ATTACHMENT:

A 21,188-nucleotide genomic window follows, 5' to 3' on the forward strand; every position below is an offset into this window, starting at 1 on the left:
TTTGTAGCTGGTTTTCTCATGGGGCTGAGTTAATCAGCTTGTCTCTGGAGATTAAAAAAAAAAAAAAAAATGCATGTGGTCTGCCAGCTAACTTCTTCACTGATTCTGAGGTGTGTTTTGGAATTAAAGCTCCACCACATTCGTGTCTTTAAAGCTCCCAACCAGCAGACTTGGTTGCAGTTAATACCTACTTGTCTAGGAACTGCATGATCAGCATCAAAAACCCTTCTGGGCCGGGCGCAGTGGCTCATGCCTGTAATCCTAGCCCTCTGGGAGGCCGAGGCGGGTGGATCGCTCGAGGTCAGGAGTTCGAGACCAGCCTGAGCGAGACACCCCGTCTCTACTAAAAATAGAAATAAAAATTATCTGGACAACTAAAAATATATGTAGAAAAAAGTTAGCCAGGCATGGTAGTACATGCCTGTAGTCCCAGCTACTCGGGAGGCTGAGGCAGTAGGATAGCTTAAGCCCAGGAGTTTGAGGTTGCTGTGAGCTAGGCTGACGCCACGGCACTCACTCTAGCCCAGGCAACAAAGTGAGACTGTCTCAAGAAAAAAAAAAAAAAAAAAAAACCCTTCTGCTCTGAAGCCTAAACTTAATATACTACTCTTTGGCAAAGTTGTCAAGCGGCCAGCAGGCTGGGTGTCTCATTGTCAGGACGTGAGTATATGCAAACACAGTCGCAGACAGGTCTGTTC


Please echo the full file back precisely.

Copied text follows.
A 21,188-nucleotide genomic window follows, 5' to 3' on the forward strand; every position below is an offset into this window, starting at 1 on the left:
TTTGTAGCTGGTTTTCTCATGGGGCTGAGTTAATCAGCTTGTCTCTGGAGATTAAAAAAAAAAAAAAAAATGCATGTGGTCTGCCAGCTAACTTCTTCACTGATTCTGAGGTGTGTTTTGGAATTAAAGCTCCACCACATTCGTGTCTTTAAAGCTCCCAACCAGCAGACTTGGTTGCAGTTAATACCTACTTGTCTAGGAACTGCATGATCAGCATCAAAAACCCTTCTGGGCCGGGCGCAGTGGCTCATGCCTGTAATCCTAGCCCTCTGGGAGGCCGAGGCGGGTGGATCGCTCGAGGTCAGGAGTTCGAGACCAGCCTGAGCGAGACACCCCGTCTCTACTAAAAATAGAAATAAAAATTATCTGGACAACTAAAAATATATGTAGAAAAAAGTTAGCCAGGCATGGTAGTACATGCCTGTAGTCCCAGCTACTCGGGAGGCTGAGGCAGTAGGATAGCTTAAGCCCAGGAGTTTGAGGTTGCTGTGAGCTAGGCTGACGCCACGGCACTCACTCTAGCCCAGGCAACAAAGTGAGACTGTCTCAAGAAAAAAAAAAAAAAAAAAAAACCCTTCTGCTCTGAAGCCTAAACTTAATATACTACTCTTTGGCAAAGTTGTCAAGCGGCCAGCAGGCTGGGTGTCTCATTGTCAGGACGTGAGTATATGCAAACACAGTCGCAGACAGGTCTGTTC